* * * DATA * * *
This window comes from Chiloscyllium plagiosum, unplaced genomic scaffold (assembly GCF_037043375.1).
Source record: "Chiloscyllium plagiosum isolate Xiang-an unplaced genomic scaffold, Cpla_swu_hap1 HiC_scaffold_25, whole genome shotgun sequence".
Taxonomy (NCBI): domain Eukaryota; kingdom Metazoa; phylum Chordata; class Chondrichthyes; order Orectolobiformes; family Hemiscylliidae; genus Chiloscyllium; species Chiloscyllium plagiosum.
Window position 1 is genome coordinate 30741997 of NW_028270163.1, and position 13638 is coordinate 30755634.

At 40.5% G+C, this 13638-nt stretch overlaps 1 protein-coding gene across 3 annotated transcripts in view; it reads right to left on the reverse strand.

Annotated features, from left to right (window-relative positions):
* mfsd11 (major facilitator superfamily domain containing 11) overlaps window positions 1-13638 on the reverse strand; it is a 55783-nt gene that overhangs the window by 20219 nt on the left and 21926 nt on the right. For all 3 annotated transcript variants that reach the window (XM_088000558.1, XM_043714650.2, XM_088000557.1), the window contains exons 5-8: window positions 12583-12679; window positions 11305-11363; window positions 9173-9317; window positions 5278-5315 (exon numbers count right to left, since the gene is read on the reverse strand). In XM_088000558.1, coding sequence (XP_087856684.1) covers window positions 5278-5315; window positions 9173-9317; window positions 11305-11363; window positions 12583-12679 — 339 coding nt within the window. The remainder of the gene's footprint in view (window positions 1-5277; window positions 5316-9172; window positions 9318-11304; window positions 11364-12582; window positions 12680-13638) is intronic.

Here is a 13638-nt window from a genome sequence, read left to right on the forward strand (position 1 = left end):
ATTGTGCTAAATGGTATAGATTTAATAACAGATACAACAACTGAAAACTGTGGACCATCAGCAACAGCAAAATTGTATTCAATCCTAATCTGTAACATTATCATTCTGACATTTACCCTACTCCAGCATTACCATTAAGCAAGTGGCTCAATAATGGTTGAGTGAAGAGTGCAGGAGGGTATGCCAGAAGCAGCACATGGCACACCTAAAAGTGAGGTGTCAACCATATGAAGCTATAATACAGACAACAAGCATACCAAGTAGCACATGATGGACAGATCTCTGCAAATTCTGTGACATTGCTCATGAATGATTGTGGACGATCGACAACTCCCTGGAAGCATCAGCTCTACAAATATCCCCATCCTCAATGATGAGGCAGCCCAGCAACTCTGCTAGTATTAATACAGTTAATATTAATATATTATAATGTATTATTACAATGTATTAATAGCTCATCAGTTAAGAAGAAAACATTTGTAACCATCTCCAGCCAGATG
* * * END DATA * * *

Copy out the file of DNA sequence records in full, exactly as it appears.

This window comes from Chiloscyllium plagiosum, unplaced genomic scaffold (assembly GCF_037043375.1).
Source record: "Chiloscyllium plagiosum isolate Xiang-an unplaced genomic scaffold, Cpla_swu_hap1 HiC_scaffold_25, whole genome shotgun sequence".
Taxonomy (NCBI): domain Eukaryota; kingdom Metazoa; phylum Chordata; class Chondrichthyes; order Orectolobiformes; family Hemiscylliidae; genus Chiloscyllium; species Chiloscyllium plagiosum.
Window position 1 is genome coordinate 30741997 of NW_028270163.1, and position 13638 is coordinate 30755634.

At 40.5% G+C, this 13638-nt stretch overlaps 1 protein-coding gene across 3 annotated transcripts in view; it reads right to left on the reverse strand.

Annotated features, from left to right (window-relative positions):
* mfsd11 (major facilitator superfamily domain containing 11) overlaps window positions 1-13638 on the reverse strand; it is a 55783-nt gene that overhangs the window by 20219 nt on the left and 21926 nt on the right. For all 3 annotated transcript variants that reach the window (XM_088000558.1, XM_043714650.2, XM_088000557.1), the window contains exons 5-8: window positions 12583-12679; window positions 11305-11363; window positions 9173-9317; window positions 5278-5315 (exon numbers count right to left, since the gene is read on the reverse strand). In XM_088000558.1, coding sequence (XP_087856684.1) covers window positions 5278-5315; window positions 9173-9317; window positions 11305-11363; window positions 12583-12679 — 339 coding nt within the window. The remainder of the gene's footprint in view (window positions 1-5277; window positions 5316-9172; window positions 9318-11304; window positions 11364-12582; window positions 12680-13638) is intronic.

Here is a 13638-nt window from a genome sequence, read left to right on the forward strand (position 1 = left end):
ATTGTGCTAAATGGTATAGATTTAATAACAGATACAACAACTGAAAACTGTGGACCATCAGCAACAGCAAAATTGTATTCAATCCTAATCTGTAACATTATCATTCTGACATTTACCCTACTCCAGCATTACCATTAAGCAAGTGGCTCAATAATGGTTGAGTGAAGAGTGCAGGAGGGTATGCCAGAAGCAGCACATGGCACACCTAAAAGTGAGGTGTCAACCATATGAAGCTATAATACAGACAACAAGCATACCAAGTAGCACATGATGGACAGATCTCTGCAAATTCTGTGACATTGCTCATGAATGATTGTGGACGATCGACAACTCCCTGGAAGCATCAGCTCTACAAATATCCCCATCCTCAATGATGAGGCAGCCCAGCAACTCTGCTAGTATTAATACAGTTAATATTAATATATTATAATGTATTATTACAATGTATTAATAGCTCATCAGTTAAGAAGAAAACATTTGTAACCATCTCCAGCCAGATG